Stories » John Coltrane's newly discovered album from 1963 - 'Both Directions At Once' / Pitchfork

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John Coltrane's newly discovered album from 1963 - 'Both Directions At Once' / Pitchfork

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From April 1962 to September 1965, while under contract to the record label Impulse!, John Coltrane led a more or less consistent working group with the same four musicians. After his death in 1967, this group-Coltrane on tenor and soprano saxophone, McCoy Tyner on piano, Jimmy Garrison on bass, Elvin Jones on drums-became known as Coltrane's "classic quartet." The group was powerful, elegant, and scarily deep. It was also a well-proportioned framing device. It made an artist with great ambitions easier to understand.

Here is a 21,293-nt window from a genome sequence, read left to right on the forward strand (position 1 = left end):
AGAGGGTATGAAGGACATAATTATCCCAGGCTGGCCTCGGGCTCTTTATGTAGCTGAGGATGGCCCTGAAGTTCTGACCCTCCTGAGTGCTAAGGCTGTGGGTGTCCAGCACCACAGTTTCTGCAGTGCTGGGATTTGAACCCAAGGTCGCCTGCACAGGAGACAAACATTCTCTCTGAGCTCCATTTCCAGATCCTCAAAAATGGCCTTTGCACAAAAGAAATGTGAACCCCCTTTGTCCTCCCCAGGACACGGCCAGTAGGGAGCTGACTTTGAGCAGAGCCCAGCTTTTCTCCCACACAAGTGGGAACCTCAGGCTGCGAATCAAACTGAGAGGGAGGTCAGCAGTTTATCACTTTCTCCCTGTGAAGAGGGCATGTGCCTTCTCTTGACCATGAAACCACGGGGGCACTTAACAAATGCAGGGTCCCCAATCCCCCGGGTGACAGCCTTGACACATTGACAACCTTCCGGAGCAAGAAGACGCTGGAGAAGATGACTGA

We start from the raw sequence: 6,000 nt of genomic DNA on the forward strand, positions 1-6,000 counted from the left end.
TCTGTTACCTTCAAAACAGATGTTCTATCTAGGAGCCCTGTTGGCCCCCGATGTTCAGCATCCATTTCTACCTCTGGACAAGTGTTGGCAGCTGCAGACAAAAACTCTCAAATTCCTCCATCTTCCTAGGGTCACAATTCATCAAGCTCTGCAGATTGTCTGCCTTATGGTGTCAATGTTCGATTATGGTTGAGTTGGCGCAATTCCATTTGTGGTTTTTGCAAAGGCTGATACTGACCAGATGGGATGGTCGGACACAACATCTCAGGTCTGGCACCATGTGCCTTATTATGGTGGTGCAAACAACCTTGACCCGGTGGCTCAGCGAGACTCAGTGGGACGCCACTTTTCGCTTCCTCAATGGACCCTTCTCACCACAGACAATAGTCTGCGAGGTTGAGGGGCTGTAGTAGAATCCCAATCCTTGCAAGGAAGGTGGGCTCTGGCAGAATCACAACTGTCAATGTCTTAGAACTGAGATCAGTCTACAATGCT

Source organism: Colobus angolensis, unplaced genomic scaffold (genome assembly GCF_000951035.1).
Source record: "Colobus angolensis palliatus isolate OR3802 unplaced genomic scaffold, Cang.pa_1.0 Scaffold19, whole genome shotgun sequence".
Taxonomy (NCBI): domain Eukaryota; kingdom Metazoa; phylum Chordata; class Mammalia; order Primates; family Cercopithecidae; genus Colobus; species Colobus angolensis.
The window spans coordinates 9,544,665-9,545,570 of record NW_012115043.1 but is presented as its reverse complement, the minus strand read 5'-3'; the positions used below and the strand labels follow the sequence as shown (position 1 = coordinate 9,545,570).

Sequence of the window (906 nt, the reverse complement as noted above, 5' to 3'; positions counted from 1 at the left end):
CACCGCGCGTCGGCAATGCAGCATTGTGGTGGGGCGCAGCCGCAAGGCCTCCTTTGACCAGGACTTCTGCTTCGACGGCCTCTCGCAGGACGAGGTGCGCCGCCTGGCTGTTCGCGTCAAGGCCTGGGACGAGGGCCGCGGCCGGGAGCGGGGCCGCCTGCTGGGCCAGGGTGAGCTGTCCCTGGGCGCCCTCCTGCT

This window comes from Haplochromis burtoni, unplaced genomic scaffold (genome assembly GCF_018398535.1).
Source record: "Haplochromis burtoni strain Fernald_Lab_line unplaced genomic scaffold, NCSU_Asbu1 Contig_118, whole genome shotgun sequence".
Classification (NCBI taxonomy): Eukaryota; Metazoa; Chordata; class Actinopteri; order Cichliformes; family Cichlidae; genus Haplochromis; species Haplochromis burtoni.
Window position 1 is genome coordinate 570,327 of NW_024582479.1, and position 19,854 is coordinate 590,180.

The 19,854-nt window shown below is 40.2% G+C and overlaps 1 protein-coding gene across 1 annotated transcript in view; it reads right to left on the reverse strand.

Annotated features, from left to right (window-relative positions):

A fair amount of Coltrane's music has been released after the fact, but nothing that would seem, from a distance, quite so canonical as Both Directions At Once, which is 90 minutes worth of (mostly) previously unheard recordings made at Rudy Van Gelder's studio on March 6, 1963-the middle of the classic-quartet period. The Van Gelder studio, in Englewood Cliffs, New Jersey, can be considered part of the framing device. It was where the group did nearly all its studio work. For reasons of acoustics, it had a 39-foot-high, cathedral-like, vaulted wooden ceiling, fabricated by the same Oregon lumber company that made blimp hangars during World War II. Coltrane's music during that period, possibly encouraged by the cathedral-like room, became blimpier and churchier.

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